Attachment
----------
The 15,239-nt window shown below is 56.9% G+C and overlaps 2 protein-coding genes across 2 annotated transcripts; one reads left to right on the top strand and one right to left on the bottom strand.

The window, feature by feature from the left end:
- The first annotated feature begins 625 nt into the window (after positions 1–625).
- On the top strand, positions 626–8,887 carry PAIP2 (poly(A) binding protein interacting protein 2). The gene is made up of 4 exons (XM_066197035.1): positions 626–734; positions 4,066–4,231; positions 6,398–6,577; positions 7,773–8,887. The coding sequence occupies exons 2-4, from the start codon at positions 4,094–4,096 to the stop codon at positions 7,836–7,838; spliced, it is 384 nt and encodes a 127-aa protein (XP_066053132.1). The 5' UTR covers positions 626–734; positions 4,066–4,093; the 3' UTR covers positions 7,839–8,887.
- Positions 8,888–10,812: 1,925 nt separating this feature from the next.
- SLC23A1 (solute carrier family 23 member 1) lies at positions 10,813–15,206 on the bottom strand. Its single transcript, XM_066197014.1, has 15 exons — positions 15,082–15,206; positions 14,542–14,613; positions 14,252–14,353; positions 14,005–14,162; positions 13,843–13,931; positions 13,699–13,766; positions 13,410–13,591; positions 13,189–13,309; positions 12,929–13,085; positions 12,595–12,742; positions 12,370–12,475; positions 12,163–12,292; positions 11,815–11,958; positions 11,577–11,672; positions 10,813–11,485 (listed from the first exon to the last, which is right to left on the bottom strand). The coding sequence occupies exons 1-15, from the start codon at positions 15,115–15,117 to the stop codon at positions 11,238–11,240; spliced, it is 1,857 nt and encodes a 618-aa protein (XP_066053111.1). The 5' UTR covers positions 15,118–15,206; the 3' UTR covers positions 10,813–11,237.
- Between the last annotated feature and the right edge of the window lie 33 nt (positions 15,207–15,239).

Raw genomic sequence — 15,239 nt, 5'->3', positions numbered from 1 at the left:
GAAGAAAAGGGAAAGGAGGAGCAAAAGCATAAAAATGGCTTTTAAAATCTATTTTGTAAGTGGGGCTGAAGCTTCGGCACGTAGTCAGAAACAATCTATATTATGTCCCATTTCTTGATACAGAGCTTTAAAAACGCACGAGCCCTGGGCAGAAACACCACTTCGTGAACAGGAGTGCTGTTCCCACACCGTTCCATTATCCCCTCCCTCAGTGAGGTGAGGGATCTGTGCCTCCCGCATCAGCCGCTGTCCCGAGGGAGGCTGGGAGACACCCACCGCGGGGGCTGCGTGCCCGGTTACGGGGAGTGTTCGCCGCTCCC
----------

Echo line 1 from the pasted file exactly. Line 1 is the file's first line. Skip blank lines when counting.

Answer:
The 15,239-nt window shown below is 56.9% G+C and overlaps 2 protein-coding genes across 2 annotated transcripts; one reads left to right on the top strand and one right to left on the bottom strand.